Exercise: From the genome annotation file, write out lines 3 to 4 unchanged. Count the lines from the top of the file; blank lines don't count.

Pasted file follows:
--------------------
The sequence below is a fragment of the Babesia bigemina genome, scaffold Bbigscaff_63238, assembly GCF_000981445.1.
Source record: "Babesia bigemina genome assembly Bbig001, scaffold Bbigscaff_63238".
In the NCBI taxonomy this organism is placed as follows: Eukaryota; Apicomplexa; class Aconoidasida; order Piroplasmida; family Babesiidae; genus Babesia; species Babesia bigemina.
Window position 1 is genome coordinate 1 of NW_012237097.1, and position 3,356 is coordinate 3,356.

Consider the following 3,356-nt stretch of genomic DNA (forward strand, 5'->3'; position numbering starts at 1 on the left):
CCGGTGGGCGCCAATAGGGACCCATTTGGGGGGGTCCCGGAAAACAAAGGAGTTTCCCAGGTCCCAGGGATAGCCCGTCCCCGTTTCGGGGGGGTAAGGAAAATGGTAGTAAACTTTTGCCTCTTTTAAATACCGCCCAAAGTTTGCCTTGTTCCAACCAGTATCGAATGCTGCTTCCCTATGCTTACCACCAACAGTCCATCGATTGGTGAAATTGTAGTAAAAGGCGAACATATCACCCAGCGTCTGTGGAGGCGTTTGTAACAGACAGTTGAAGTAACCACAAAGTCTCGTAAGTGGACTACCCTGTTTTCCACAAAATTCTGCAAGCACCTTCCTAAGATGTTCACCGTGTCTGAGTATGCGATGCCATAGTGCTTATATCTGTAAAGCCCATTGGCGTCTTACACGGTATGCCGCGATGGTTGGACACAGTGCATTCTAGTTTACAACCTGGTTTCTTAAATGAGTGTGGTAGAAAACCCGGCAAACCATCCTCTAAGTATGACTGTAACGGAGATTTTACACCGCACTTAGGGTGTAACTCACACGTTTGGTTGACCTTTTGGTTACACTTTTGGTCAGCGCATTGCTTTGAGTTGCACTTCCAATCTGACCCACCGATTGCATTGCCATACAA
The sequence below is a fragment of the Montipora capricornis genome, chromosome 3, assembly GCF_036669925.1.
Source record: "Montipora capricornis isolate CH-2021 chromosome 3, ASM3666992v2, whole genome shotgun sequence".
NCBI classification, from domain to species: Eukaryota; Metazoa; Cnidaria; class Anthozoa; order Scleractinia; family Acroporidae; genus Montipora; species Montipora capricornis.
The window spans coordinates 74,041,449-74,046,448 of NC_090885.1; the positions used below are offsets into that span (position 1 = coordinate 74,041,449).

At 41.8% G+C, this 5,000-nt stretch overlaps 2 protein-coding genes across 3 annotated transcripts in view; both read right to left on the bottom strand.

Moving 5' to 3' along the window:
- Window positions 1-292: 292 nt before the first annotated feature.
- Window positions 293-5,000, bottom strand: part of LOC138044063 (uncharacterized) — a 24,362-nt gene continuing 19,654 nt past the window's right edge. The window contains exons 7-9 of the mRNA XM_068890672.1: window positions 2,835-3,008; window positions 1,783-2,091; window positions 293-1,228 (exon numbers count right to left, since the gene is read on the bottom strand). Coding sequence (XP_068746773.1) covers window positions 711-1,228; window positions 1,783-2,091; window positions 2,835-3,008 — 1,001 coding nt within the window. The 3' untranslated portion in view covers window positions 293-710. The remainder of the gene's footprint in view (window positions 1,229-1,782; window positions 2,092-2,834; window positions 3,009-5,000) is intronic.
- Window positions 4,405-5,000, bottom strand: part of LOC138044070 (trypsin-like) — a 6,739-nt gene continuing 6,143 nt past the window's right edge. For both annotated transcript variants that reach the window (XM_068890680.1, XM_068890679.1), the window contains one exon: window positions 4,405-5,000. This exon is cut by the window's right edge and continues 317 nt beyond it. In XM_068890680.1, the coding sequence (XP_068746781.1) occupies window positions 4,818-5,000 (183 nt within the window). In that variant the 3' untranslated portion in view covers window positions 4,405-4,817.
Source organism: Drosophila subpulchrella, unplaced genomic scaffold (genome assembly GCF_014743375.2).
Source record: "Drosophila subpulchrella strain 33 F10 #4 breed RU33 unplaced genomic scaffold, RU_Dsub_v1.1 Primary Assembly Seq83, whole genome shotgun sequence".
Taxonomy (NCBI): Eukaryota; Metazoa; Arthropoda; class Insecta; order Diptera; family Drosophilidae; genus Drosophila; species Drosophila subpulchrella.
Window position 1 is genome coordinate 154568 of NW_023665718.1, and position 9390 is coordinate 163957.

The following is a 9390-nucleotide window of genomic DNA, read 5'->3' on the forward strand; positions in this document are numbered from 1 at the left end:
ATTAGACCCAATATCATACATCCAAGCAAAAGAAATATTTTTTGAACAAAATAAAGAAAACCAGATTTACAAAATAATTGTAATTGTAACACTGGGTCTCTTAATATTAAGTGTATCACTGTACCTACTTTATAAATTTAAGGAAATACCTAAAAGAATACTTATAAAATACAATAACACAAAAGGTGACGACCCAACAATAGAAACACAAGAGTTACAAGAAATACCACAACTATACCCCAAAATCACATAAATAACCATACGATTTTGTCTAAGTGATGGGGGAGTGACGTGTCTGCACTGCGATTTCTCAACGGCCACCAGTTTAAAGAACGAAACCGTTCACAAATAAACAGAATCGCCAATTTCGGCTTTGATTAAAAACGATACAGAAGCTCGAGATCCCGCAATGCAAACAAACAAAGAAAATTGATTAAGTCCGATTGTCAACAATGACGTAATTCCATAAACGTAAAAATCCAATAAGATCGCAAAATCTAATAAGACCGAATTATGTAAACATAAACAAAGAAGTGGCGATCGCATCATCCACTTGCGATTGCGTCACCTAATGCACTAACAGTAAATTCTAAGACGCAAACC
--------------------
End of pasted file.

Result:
In the NCBI taxonomy this organism is placed as follows: Eukaryota; Apicomplexa; class Aconoidasida; order Piroplasmida; family Babesiidae; genus Babesia; species Babesia bigemina.
Window position 1 is genome coordinate 1 of NW_012237097.1, and position 3,356 is coordinate 3,356.